Vitality

Exercise Helps Breast Cancer Patients Tolerate Chemotherapy; Reduces Fatigue, Nausea, and Pain

old woman exercising
Exercise — particularly for women past menopause — is crucial for mental and physical health; but it has also been shown to reduce the risk of breast cancer, as well as alleviate some of the adverse side effects of chemotherapy. Photo courtesy of Shutterstock

Physical activity — even low amounts of it — can make a huge difference for cancer patients suffering from the side effects of chemotherapy, a new study finds.

While chemotherapy battles the cancer, it leaves patients with compromised immune systems and crushing fatigue, nausea, and pain. At times, the chemotherapy side effects are so bad that cancer patients are unable to finish their chemo plan without adjusting the dose.

In the study, conducted by the Netherlands Cancer Institute (NCI), researchers divided 230 breast cancer patients into three groups. The first group was involved in a moderately intensive aerobic and strength program, guided by a trained physiotherapist; the second group was assigned to a low intensity aerobic program that was done at home, and the third group partook in no exercise at all. The women in the first two groups, who exercised either a lot or a little, all experienced less fatigue, pain, and nausea during chemotherapy. But the women who benefited the most were those who were involved in the moderately intensive aerobic program — they were able to tolerate chemotherapy the best, with only 12 percent needing a dose adjustment. Among those who didn’t exercise, 34 percent needed a dose adjustment.

“Women who followed the moderately intensive, supervised exercise program better tolerated the chemotherapy,” Neil Aaronson, an author of the study, said in the press release. “But this doesn’t necessarily mean that the outcome of their treatment will be more positive. More research is needed into the relationship between the exact chemotherapy dosage received and long term survival and the chance of recurrence, before we can say anything about the positive effect of exercise on clinical outcomes.”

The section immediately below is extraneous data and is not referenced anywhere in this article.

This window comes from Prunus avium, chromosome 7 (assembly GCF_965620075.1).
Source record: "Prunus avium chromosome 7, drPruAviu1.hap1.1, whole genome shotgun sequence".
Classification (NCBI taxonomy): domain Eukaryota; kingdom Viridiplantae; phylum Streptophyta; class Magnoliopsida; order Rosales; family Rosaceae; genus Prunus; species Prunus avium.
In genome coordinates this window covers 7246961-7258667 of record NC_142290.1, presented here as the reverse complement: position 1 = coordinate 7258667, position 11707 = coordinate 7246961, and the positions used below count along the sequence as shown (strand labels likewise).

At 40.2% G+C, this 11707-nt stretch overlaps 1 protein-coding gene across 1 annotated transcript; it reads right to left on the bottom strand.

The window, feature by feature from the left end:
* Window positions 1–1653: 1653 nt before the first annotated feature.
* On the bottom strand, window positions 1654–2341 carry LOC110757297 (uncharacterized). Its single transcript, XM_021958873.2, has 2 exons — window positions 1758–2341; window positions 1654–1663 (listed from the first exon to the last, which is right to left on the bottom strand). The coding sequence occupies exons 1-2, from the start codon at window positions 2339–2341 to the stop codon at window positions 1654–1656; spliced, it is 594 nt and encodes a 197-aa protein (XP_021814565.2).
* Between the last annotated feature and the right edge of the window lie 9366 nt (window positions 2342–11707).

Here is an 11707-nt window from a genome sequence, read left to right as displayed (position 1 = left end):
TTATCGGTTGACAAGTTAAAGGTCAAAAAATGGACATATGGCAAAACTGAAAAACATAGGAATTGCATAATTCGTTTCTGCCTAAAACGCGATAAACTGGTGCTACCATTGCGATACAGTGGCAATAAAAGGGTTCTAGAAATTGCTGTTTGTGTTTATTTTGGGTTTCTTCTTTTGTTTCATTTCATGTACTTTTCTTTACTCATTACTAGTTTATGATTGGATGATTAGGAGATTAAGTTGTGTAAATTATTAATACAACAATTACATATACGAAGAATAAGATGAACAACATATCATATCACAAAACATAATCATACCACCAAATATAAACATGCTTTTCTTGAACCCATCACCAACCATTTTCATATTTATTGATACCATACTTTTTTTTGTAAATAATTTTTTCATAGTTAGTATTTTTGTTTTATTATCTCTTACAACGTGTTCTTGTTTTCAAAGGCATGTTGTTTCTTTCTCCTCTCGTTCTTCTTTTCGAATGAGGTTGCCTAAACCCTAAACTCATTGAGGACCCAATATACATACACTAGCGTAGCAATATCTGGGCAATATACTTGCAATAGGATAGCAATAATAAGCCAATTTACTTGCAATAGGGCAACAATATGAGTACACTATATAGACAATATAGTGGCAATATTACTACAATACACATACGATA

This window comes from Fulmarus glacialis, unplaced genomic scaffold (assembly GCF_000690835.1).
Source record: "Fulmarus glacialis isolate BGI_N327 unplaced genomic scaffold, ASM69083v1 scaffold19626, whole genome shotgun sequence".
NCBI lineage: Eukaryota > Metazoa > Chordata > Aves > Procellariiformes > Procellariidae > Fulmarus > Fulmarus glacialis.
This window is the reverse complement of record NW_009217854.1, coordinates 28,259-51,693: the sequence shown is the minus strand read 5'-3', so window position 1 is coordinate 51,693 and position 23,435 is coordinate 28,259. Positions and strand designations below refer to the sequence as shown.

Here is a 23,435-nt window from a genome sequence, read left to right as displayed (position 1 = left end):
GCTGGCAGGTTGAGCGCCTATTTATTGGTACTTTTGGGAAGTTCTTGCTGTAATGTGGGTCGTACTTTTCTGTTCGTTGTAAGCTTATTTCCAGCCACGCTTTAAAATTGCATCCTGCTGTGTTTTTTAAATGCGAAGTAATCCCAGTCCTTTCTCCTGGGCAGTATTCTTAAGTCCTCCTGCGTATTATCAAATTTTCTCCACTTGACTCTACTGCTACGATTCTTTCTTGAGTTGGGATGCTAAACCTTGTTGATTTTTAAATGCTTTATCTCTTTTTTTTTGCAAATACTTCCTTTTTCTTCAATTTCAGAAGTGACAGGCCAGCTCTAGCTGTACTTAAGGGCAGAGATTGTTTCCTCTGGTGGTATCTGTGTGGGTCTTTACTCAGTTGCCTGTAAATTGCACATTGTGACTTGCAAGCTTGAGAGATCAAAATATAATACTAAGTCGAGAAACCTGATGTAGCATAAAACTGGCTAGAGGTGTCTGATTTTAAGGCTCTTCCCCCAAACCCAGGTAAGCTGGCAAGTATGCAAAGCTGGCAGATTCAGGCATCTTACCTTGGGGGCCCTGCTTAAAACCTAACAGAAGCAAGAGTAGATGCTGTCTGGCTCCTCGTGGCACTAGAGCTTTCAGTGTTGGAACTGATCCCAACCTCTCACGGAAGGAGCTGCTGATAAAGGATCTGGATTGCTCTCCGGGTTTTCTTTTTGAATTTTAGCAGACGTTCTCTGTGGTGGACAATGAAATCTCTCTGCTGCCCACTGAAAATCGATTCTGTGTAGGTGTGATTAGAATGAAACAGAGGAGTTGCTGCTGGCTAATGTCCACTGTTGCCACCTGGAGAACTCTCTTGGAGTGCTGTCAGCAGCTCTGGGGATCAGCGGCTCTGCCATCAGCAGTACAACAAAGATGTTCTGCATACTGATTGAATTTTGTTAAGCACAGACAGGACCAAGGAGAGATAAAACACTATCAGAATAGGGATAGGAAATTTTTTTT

Even though the authors are being careful with their conclusions, it’s safe to say that exercise can only do you good. Plenty of studies have shown that consistent exercise, especially after menopause, actually decreases a woman’s risk of developing breast cancer. One 2014 study found that losing just five to 10 percent of body weight through exercise and diet could cut a woman’s risk of breast cancer in half. It’s important to note that the focus here isn’t on diet; rather, it’s solely exercise that has shown consistently to improve health on all accounts. In the same 2014 study, women who simply dieted but didn’t exercise didn’t experience the same reduced risk as those who exercised.

For those who are suffering from viral diseases like mononucleosis, or who have other disabilities or conditions, it’s often advised to fight the fatigue and get moving sooner versus later. Similarly, the authors of the study found that it’s better for chemotherapy patients to remain as active as possible — even if that means slowing down or lessening the intensity of their normal workouts.

“In the past, patients who received chemotherapy were advised to take it slow,” Aaronson said in the press release. “But actually, it is better for these patients to be as active as possible. Our study shows that even low intensity exercise has a positive effect on the side effects of the chemotherapy. That is good news for those who really don’t feel like going to the gym. Small amounts of exercise are already beneficial compared to being non-active.”

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